The Merit-based Incentive Payment System is CMS’s new attempt to control Medicare Spending. This program consolidates three existing programs and one new program, in order to derive a MIPS score, from 0 to 100, which can significantly impact a provider’s Medicare reimbursements for each payment year.
Starting in 2017 (the first performance year), MIPS will annually measure performance of Medicare Part B providers; incentive payments or negative penalty adjustments will begin in 2019 (the first payment year). MIPS combines three existing programs: the Physician Quality Reporting System (PQRS), the Electronic Health Record (EHR) Meaningful Use Program, and the Value-Based Modifier (VBM) program, and one new program called Clinical Practice Improvement.
As of now, the three existing programs offer rewards or penalties to Medicare Part B providers based on quality measures and providers' ability to demonstrate certain capabilities. In 2017, they'll be consolidated and all go under the MIPS umbrella.
For the first two years of MIPS CMS has deemed physicians, physician assistants, nurse practitioners, clinical nurse specialists, and nurse anesthetists Medicare Part B providers as eligible professionals. As you can see the list of eligible professionals starts out with the highest level providers but quickly expands to cover a large majority of providers.
More EPs will be added in 2019. These EPs include physical or occupational therapists, speech-language pathologists, audiologists, nurse midwives, clinical social workers, clinical psychologists, and dietitians or nutrition professionals will be deemed as eligible professionals for the Merit Based Incentive Payment System.
Furthermore, a provider group including such eligible professionals for each respective year will also be deemed eligible as a group entity for MIPS by means to be defined in the MIPS final rule. Some components of MIPS, such as PQRS, already support the concept of group measurement. However, other components, such as MU, only measure individual providers. Therefore, the MIPS final rule will need to define how individual MU performance is rolled up to determine group MIPS performance.
So how does MIPS plan to succeed in controlling spending by Medicare on physician services, where other pieces of legislation have failed? It plans to utilize three existing programs (Meaningful Use, the Physician Quality Reporting System, and the Value-Based Modifier (VM) Program) and one new program (called Clinical Practice Improvement).
In short, MIPS consolidates and strengthens the financial impacts of these programs, while continuing their performance measurement and reporting mechanisms that have become familiar to providers over the last few years.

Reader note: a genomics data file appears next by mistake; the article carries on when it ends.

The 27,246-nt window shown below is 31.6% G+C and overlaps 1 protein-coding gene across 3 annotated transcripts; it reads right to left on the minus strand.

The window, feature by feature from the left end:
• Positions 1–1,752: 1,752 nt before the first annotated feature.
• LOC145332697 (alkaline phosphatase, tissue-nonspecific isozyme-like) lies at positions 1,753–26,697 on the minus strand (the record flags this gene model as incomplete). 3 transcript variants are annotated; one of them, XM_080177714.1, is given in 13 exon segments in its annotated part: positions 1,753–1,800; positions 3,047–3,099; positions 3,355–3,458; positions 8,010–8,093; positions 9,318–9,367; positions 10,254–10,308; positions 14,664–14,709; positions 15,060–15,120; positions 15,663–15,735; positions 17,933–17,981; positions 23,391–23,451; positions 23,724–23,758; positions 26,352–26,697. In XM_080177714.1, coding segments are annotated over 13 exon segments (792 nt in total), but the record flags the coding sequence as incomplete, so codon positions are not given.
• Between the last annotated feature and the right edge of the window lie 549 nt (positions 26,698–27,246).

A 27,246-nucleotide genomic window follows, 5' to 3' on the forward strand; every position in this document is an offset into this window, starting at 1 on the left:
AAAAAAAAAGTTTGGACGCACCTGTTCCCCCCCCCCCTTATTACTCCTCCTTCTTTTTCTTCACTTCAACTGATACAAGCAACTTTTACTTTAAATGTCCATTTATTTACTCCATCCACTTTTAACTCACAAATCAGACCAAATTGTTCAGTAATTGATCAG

By combining existing incentive programs, MIPS will create a composite performance score, of 0-100, that will influence a healthcare provider's reimbursement rates. The four performance categories that will be measured are:
The Centers for Medicare and Medicaid Studies (CMS) has requested recommendations from stakeholders to identify practice improvements in these categories (to which more categories may be added later):
There are varied payment methodologies being developed by payers for health care services. Payers are moving away from fee-for-service (FFS) volume-driven health care services to value-based payment models that incentivize providers on quality, outcomes, and cost containment.
In the near future it is likely that your practice will feel the impact as payment models move away from FFS to other payment formulas. The intent is to promote patient value and efficiency, but one consequence is to shift some risk to you, the physician provider. Practice viability will be dependent on how well quality, cost, and efficiency are managed.
Accountable Care Organizations (ACOs), patient Centered Medical Homes, and bundled payment models are some examples of APMs.
The first payment year is set to be 2019, and because MIPS follows the same 2-year lag of similar programs, 2017 is set to be the first performance year of MIPS. For the 2017 performance year (and the respective 2018 payment year), three programs (MU, VBM, and PQRS) will continue as separate and distinct measurement and payment adjustments until the 2017 performance year, at which time they will be consolidated with the fourth and new program (clinical practice improvement) to generate a provider’s MIPS score.
The performance threshold (PT) is the demarcation MIPS score between positive or negative adjustments and is determined every year as the mean or median of the MIPS scores for all EPs in a prior period as selected by CMS. The PT will likely be specified in an annual CMS final rule which will be published prior to each performance year.
The scores in between the maximum positive and negative adjustments are calculated on a linear basis. For example, if the PT is set at 40 and provider A scores a 35 while provider B scores a 20, provider A’s negative reimbursement would be just below 0% (around -0.5%), while provider B’s negative reimbursement would be lower than that (around -2.0%). The only exception is at the max negative adjustment if the MIPS score is less than or equal to 0.25 * PT. For example, if the PT was set at 40, then a score of (40*0.25) 10 or below would garner the max negative adjustment.